An owners’ agreement is essentially a contract between the owners of a business, governing their relationship concerning that business. The goal of an owners’ agreement is to layout a structure of suitable rules to help owners overcome conflicting and unanticipated situations.
These agreements are often confused with corporate bylaws and LLC operating agreements. While bylaws and operating agreements may cover some of the same topics, they are primarily for internal management of the business. Whereas owners’ agreements are specifically focused on the relationship between the business’s owners.
Moreover, don’t lump owners’ agreements in with buy/sell agreements. Even though these two agreements have some areas of overlap they have wholly different focuses.
A buy/sell agreement is a legally binding document that outlines how one owner’s share of a business will be reassigned if they exit the business or are somehow incapacitated. An owners’ agreement, however, takes things a step further by also describing how the relationship between owners will be managed; both during and after they’re involved with the business.
By helping maintain a positive relationship between its owners, a well-crafted owners’ agreement can help the business succeed and grow over the long run.
It’s perfectly natural to assume the best in people. And while a positive outlook is certainly admirable, it’s important to be a bit more cautious in business.
To this end, an owners’ agreement will help all the partners protect the business. This vital contract will detail what will happen if a business partner runs into a personal debt, gets into legal trouble, is getting divorced or the target of a lawsuit and their ownership interest is put into jeopardy.
If specific rules are not laid out, the business could end up with an unwanted or even hostile person as part of the ownership group.
An owners’ agreement will allow all the owners to plan for these issues and more—essentially ensuring the company has all its bases covered.
How do you and your business partners get along? While it’s great that you have a positive relationship, even the most practical people can disagree from time to time.
In business, disagreements can hurt the company—particularly when they turn into decision deadlock. Smaller business may find themselves crippled by decision deadlock, and forced to shutter.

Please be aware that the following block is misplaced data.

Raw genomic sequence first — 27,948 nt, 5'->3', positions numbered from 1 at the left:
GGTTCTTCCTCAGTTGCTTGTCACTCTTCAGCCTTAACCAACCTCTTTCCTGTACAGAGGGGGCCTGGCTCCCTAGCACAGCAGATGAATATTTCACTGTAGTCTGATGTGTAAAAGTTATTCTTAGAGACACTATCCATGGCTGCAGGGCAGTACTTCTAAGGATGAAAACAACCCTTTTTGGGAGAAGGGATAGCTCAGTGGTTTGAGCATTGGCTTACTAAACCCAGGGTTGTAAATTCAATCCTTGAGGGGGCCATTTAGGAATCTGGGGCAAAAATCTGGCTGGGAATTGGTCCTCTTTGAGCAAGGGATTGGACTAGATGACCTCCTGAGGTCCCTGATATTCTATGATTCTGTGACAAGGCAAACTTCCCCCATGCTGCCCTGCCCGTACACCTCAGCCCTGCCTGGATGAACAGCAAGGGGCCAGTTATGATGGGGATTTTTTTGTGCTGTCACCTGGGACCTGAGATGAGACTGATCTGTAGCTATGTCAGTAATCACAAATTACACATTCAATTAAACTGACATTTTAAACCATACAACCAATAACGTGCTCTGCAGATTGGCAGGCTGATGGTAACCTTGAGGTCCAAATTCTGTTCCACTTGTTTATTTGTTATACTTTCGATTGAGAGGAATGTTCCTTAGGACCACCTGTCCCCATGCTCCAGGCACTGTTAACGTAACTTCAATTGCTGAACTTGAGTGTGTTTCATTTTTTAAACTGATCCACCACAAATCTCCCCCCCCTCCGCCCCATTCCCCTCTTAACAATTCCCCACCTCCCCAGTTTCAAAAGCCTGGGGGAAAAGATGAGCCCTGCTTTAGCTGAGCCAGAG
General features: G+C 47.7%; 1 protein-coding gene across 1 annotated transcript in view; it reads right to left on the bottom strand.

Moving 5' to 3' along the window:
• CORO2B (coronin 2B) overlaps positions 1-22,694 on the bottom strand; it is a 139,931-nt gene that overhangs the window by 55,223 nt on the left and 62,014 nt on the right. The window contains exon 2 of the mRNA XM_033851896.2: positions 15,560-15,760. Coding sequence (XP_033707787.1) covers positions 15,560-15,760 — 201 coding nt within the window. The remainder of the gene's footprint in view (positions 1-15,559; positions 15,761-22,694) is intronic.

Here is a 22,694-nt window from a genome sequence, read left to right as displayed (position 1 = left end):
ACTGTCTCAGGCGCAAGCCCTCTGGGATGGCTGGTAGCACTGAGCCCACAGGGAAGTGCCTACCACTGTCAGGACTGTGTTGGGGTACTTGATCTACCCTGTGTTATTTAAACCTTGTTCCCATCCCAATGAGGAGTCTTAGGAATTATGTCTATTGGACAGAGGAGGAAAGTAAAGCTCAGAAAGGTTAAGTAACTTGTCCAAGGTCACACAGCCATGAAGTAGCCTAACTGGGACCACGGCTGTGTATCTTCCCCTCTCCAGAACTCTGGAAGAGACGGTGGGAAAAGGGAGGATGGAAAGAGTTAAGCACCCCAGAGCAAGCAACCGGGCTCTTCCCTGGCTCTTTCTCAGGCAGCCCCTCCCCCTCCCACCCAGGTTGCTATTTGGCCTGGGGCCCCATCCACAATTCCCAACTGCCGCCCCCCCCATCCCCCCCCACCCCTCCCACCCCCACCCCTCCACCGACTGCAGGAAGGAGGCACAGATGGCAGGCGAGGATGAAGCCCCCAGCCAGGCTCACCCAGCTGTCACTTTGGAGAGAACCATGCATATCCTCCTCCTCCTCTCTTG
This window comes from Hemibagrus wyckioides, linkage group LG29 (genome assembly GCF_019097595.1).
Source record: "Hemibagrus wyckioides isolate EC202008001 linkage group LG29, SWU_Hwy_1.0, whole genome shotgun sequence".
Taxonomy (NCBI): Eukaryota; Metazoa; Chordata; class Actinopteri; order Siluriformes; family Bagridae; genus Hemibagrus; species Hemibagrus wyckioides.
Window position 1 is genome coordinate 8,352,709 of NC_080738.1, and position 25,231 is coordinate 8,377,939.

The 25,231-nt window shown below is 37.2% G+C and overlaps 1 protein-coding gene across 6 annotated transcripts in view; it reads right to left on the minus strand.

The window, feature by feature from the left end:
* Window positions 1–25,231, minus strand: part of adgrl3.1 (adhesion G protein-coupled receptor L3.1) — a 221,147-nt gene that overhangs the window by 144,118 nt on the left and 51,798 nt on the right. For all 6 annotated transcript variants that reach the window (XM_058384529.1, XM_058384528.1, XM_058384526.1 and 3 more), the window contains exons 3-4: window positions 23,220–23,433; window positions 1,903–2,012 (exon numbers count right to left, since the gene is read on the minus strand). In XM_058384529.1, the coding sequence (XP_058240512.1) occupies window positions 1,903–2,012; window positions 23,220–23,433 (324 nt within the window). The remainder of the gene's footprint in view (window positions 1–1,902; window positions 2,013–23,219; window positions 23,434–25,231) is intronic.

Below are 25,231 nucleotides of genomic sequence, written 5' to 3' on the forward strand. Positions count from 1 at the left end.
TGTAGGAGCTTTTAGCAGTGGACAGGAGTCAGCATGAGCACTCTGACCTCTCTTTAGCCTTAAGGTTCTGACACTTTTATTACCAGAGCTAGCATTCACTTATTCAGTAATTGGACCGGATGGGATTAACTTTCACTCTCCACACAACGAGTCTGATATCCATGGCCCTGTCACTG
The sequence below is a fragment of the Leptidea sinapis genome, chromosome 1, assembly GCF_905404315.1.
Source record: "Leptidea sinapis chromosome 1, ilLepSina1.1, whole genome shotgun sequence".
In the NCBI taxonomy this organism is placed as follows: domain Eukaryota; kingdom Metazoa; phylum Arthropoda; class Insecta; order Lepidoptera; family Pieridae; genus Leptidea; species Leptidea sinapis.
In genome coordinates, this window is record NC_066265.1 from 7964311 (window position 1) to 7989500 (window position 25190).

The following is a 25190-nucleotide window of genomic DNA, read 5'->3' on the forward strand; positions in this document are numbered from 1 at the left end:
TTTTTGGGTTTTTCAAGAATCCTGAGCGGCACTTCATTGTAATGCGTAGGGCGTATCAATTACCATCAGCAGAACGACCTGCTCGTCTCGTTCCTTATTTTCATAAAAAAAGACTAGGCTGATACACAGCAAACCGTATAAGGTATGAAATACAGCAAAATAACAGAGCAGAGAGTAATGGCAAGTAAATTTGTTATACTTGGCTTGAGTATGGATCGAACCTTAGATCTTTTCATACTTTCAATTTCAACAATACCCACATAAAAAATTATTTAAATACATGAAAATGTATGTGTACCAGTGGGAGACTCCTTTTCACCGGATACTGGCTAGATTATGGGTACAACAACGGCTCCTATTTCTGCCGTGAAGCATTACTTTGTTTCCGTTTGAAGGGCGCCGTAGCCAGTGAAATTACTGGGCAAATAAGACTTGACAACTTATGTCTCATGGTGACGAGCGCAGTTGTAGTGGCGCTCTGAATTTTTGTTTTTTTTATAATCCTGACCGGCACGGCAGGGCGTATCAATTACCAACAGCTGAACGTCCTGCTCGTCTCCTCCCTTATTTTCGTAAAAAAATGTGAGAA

Don’t let this be you. A comprehensive owners’ agreement will present solutions and action steps for future deadlocks, safeguarding the company as a result.
You don’t want to be stuck with a partner that is no longer participating in the business, as agreed. By the same token you don’t want to be stuck with a partner that has become toxic and are affecting the success of the business.
What if a key-employee was provided a percent of ownership at the outset of the business but then quits or is fired? Chances are you won’t want this person to maintain their interest in the company.
But without an owners’ agreement in place, you might not have a choice.
Though the specifics tend to vary, all U.S. states have specific rules pertaining to how businesses can operate.
They’re simply the minimal set of rules and regulations set by the state where the business is located. So, they aren’t always sufficient. Again, this is where an owners’ agreement comes in.
These documents are customizable, meaning that you can make sure you don’t simply fall into the state’s default rules if something goes wrong.
Consequently, it’s important that businesses develop a comprehensive owners’ agreement from the very beginning. And since companies tend to grow and evolve over time, you’ll want to revisit and revise it periodically — ideally, every few years.
By doing so, the owners can make sure the agreement is clear, modern, and that it makes sense for their current business needs.
Will all owners have the same rights and responsibilities? If those rights and responsibilities are different. Is the difference based on; for example, investment amount, role, or date of buy in.
Can an owner own another business, sit on board or act as an advisor that competes with the initial business?